Relation with Y-DNA haplogroups
The Neolithic West Asian component was most likely carried by members of haplogroups G and J2.
The Bronze-Age Indo-European invaders were probably a hybrid group of North Caucasians (Dagestan) carrying haplogroups G2a3b1a, R1b1b and R1a1a, and southern Russian R1a1a (here represented by the European component). The North Caucasian group would have merged with the Russian group in the Volga-Urals region (Sintashta-Poltavka culture), prior to conquering Central Asia (Andronovo culture) as far as northern Pakistan, then brought their armies to northern India.
However, the percentage of the European R1a is completely out of proportion with the actual European blood in South Asia (unless European blood is hidden in the Dagestan and Pakistan components). I think that the explanation is similar to that of the R1b dominance in Western Europe. In summary :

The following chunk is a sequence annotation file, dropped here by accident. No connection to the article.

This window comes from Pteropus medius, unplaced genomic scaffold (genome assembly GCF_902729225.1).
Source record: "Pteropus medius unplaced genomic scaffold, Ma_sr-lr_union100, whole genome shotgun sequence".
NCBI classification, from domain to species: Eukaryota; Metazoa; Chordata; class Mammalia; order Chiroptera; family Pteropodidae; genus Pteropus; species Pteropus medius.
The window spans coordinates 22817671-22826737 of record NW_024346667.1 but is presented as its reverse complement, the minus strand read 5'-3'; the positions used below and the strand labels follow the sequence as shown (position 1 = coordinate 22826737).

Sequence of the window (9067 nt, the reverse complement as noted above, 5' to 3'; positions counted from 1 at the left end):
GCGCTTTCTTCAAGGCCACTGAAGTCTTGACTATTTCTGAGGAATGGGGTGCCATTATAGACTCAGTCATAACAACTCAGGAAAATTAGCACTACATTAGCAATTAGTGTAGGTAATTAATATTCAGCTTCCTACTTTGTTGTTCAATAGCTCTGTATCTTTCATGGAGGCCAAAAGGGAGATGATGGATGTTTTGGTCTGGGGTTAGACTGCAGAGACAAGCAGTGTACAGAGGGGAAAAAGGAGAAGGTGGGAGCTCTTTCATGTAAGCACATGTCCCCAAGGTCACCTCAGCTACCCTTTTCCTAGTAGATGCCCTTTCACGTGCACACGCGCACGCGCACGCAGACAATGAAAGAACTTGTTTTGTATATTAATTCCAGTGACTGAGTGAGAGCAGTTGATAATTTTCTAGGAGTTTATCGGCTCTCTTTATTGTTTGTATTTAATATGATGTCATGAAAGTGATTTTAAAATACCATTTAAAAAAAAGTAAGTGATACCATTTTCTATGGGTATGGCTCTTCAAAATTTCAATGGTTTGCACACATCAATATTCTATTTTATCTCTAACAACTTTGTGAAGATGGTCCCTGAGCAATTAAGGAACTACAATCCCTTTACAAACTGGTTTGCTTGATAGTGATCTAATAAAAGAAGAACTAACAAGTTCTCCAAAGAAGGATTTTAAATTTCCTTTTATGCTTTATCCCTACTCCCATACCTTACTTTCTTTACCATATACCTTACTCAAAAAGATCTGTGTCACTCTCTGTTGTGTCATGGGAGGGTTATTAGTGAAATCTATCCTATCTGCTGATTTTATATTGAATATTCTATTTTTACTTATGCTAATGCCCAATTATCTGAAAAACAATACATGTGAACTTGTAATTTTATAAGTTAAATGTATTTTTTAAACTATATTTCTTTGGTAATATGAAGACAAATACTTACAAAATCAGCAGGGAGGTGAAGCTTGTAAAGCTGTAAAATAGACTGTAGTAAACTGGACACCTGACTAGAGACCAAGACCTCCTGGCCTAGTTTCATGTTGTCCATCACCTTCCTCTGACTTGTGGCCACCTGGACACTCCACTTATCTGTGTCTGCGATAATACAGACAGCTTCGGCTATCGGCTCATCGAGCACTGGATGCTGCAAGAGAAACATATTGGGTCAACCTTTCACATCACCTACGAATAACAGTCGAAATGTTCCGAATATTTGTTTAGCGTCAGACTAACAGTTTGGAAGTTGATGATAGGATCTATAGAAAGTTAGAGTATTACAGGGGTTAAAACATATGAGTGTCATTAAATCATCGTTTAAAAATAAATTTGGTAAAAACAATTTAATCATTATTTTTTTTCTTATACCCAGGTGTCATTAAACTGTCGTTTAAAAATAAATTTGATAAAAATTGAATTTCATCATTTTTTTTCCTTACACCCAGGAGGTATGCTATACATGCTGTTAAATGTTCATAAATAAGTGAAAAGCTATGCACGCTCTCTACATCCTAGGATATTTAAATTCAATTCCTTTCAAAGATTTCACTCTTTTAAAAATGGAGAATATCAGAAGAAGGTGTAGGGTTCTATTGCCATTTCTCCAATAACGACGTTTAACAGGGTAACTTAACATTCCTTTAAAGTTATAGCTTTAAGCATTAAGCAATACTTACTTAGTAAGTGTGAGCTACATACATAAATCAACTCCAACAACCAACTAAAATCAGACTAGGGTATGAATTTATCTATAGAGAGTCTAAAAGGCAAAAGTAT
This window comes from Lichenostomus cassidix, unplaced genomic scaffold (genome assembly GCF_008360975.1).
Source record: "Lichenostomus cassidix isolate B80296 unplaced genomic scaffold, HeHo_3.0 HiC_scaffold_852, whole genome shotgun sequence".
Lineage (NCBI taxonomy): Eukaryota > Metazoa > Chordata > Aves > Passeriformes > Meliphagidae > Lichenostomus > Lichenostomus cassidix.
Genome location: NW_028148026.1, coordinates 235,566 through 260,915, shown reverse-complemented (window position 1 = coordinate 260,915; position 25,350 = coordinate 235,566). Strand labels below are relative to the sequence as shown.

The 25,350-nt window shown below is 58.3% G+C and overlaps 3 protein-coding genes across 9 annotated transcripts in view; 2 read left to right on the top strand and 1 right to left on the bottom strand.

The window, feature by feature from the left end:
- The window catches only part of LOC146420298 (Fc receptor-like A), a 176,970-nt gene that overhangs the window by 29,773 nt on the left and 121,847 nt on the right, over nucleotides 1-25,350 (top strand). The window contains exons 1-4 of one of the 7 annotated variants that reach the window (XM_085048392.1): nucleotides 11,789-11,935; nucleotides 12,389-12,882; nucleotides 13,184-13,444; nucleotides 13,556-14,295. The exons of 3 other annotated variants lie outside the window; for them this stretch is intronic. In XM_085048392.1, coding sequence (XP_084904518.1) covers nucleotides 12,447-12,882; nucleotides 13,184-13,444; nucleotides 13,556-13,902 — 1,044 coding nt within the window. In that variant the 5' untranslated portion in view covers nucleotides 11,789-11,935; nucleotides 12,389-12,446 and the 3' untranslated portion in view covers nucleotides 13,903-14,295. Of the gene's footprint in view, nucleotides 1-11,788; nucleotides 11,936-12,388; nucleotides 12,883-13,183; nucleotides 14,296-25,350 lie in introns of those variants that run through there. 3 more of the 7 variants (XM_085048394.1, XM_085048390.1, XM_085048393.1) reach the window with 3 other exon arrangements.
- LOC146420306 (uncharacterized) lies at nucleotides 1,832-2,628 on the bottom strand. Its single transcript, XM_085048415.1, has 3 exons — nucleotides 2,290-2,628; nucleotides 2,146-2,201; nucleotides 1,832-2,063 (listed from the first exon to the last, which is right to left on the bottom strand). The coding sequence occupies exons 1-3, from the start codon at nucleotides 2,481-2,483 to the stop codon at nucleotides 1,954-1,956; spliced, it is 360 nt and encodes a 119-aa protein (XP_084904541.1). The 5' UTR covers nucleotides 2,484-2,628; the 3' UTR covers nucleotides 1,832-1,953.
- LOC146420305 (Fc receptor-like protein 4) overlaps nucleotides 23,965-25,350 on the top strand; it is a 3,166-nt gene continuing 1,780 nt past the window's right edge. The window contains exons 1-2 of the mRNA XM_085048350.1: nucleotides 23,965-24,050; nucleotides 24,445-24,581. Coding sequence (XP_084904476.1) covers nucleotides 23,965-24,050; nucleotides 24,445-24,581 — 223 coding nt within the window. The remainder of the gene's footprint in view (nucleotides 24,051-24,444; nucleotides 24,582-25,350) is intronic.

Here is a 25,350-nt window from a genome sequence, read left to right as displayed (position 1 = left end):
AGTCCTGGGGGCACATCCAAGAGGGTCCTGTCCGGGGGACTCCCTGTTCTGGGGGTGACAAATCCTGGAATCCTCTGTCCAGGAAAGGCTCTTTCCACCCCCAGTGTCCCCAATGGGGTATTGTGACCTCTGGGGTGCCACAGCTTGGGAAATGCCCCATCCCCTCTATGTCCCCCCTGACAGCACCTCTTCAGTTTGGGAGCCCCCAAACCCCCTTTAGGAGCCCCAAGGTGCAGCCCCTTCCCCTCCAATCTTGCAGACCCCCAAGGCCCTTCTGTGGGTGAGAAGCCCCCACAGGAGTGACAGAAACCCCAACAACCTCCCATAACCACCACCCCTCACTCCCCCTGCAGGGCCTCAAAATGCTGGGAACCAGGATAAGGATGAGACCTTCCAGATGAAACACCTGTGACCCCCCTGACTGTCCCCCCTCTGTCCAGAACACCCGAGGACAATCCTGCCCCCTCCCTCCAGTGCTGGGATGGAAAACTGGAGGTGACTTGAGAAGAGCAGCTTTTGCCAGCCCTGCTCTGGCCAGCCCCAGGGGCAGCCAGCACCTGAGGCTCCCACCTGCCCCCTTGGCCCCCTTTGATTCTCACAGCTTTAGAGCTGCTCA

Likely reasons why R1a became dominant in South Asia
1) R1a produces a slightly higher percentage of male offspring than other haplogroups, which has for effect an exponential increase in R1a lineages over time.
2) Until recently, sultans and maharajahs in India and Pakistan have had a tradition of having harems. The largest could hold over one hundred concubines. It was not uncommon therefore for rulers to have many dozens of children.
Furthermore, the Indian subcontinent has long been divided in hundreds of small kingdoms, where each ruler had his own harem. Had India been mostly unified under a single emperor with a single harem like in China, the impact on the overall population would have been far smaller.
If this polygamous system goes back to ancient times (e.g. the Indo-European conquest of South Asia 4000 years ago), it is easy to see how a fairly small group of aristocrats could have fathered 40% to 60% of male lineages in the region.